The achingly awkward Rose, Northern transplant to New Orleans, unhappily married stepmother to a resentful ten-year-old, and Caroline’s boss, clings to an all-too-recognizable attempt at friendliness in order to overcome her discomfort with the power relationship between herself and Caroline. Rose insists that her scheme to give Caroline the unofficial raise they otherwise can’t afford– letting her keep any change her stepson Noah leaves in his pockets when Caroline does the laundry– is her “trying to be friendly… just trying to be a friend.” But she doesn’t see any contradiction between her protestations of friendship and her frantic asides wondering why Caroline isn’t as nice as other people’s maids.

Rose is not one of the virulently racist housewives of something like The Help: after Caroline quits unannounced, her bewilderment seems sincere when she says that, “It’s just no way to treat a friend.”

The recurring word friend becomes a mask behind which white characters hide their discomfort and insincerity. While eulogizing President Kennedy, Rose’s mother and father-in-law describe him as “friend to the colored, friend to the Jew”– while the two black characters who comment are far less sure of that.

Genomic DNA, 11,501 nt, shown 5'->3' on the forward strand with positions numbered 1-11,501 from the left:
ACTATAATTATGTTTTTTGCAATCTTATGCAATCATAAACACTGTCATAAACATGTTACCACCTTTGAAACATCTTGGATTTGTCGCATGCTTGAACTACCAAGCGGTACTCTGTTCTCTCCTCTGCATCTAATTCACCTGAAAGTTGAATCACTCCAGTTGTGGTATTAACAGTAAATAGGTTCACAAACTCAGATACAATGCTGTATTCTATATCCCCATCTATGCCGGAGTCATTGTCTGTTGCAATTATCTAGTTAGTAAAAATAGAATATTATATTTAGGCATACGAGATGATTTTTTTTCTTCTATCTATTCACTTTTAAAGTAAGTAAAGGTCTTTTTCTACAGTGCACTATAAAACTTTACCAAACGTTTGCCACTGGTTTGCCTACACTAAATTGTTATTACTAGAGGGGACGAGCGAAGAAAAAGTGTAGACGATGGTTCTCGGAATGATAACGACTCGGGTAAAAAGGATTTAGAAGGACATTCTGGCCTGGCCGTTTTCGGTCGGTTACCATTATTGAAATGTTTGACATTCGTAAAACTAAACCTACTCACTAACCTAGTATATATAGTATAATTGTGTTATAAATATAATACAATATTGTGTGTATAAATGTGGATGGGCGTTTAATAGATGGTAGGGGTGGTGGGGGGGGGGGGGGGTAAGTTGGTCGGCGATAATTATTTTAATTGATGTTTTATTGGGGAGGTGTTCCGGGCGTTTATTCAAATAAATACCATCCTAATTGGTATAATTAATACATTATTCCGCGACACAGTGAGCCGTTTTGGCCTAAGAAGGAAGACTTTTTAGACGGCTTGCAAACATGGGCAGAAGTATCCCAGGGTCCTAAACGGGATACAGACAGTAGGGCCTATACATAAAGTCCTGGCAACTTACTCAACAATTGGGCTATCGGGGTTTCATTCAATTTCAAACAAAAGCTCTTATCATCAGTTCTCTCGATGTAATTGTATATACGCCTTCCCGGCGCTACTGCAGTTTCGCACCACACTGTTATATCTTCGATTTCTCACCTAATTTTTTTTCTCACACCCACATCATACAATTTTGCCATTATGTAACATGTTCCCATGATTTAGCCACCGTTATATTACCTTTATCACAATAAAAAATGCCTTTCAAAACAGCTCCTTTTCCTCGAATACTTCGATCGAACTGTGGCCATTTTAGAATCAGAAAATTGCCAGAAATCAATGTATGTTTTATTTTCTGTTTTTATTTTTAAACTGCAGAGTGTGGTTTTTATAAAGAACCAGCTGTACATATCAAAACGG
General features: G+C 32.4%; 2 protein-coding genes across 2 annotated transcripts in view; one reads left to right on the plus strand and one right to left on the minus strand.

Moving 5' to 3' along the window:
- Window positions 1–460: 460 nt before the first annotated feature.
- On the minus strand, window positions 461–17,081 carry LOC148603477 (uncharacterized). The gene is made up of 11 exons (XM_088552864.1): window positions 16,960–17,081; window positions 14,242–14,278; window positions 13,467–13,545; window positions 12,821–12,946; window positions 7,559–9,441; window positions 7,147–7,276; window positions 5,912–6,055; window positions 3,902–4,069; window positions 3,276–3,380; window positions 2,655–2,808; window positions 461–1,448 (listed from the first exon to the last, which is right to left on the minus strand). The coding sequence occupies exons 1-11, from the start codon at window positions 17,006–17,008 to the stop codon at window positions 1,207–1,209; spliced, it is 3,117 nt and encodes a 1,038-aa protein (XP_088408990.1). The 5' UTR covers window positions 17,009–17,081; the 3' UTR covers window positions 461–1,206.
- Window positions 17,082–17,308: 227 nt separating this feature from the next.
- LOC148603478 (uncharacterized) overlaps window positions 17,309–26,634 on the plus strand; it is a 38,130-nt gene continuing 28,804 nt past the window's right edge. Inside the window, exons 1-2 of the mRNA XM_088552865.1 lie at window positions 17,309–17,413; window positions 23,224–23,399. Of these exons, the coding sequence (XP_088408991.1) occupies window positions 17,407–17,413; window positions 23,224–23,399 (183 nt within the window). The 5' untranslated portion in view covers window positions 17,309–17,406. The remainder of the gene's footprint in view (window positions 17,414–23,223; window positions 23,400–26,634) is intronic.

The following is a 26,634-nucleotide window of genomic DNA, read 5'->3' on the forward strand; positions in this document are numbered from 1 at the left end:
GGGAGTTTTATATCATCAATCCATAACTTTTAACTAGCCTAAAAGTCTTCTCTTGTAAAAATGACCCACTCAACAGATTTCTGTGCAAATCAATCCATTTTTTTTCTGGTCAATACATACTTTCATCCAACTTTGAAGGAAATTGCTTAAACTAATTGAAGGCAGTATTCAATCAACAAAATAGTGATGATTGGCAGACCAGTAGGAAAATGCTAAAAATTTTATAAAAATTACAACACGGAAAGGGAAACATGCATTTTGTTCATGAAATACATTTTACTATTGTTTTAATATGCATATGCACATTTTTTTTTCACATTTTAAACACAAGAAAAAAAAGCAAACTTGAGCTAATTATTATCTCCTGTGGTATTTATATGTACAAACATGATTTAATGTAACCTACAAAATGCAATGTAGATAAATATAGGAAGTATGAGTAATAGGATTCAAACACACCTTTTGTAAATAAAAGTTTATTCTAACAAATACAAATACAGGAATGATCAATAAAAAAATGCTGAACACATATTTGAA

“JFK/Swore to help black folks someday/sure he was a little slow/getting round to doing so/but he swore it and I know/he was set to help our cause,” Caroline’s friend Dotty says. But the best she can conclude is: “Our almost-friend has gone away.”

Caroline’s daughter Emmie is blunter: “I ain’t got no tears to shed/for no dead white guy.”

Dotty and Emmie recognize that friendship is an action, not a title; something that is earned through behavior that demonstrates one’s commitment, not just something one can decide to say they are. Rose may claim to be Caroline’s friend, but as long as she’s Caroline’s boss (not to mention so painfully uncomfortable around her), she can’t be.

In a gesture that feels particularly radical these days, Kushner gives no extra credit for good intentions. Rose is held responsible for her ignorant bumbling, even though it’s well-meant, even though she’s far from home and sad and sincerely wishes she could help Caroline more. He holds Noah, her ten-year-old stepson, responsible for his racism, too. The show’s emotional climax is triggered when Caroline decides to keep a $20 bill Noah accidentally leaves in his pocket and Noah, enraged at the ‘theft,’ responds by furiously parroting racist threats he’s obviously overheard, or at least made up based on things he’s heard.